So I made a Google Doc and a WhatsApp group. Joseph Reeve built the connection tool. And I began sharing in earnest. If this doesn’t sound very “tech-y”, it’s because it isn’t, you need something people will actually use. People understand WhatsApp and Google Docs and they feel comfortable using them. I cannot think of simpler tools with the same easy of sharing.

In case I’m not making myself clear, this is a thing you could do.

Within two days, Ed, the progenitor of the and Dean of Newspeak House, joined the sharing and the game was afoot. Getting the word out it requires a strategy — share to communities and influencers. I shared to several top newsletters, Ed has done most of the work, sharing on twitter and contacting people he knows with large followings.

With each day we raised our sights. First a share by someone with 100k followers . Then a 400k viral post . Then 300k followers . Then a million . Much of this is boring work. Relentlessly posting on tweets and sharing to Facebook groups that we’ve collected. It spread like… like the implication of a poorly constructed simile. 

In our first week the handbook had 2k hits. In our second, 98 thousand. 1 section became 10 became 16 with projects for developers , doctors, community organisers and more. 

So what are these? Well has all the dashboards and summaries we could find. /data has datasets from cases in Ohio to the effect on restaurant sales (hint it’s down). Ruth Ann Crystal, MD organised /doctors section which has been our most popular section, comparing triage and care advice from all over the world. /remote has a wide variety of remote working and online conference tools. /forecasting has models and forecasting website like the one I checked earlier.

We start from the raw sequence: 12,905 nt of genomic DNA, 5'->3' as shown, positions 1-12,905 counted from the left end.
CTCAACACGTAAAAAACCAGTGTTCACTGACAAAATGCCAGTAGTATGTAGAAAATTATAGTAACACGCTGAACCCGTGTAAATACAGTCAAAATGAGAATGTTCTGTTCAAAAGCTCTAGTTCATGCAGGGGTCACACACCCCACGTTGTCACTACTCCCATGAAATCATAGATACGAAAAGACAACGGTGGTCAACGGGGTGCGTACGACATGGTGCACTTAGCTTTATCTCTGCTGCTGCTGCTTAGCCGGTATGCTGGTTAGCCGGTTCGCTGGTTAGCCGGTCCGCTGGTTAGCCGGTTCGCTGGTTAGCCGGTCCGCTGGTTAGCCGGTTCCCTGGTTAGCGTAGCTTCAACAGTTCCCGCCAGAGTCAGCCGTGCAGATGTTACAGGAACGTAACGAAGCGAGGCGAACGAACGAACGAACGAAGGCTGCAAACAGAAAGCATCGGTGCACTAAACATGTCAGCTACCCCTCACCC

With these handbooks you never know what someone will add. We guessed the people would want data, but not that they would build their own ventilators . Last night we created a section for grants and jobs .

Really it’s amazing what happens when people are connected.

The key here is technology, opportunity and timing. I think had I waited, a project like this would have come along in a day or perhaps a week. In fact, we are seeing many smaller, similar projects (and adding them to our handbook). But with each day this project is delayed, tools the community is building would come days later too. If there is a community which you could serve through connection, each day you delay costs.

I am glad to have worked on If it causes two people to meet and develop a tool that saves a lot of lives, it just might be the most impactful thing I ever do. 

You don’t need skills to build a tool like this, you just need to see a problem and realise that it’s a problem. Everyone is standing on the mountain, you just have to notice. Please take a moment to set a reminder in your brain, that if ever you see a community and a problem, then a handbook like this might connect people together and help find solutions.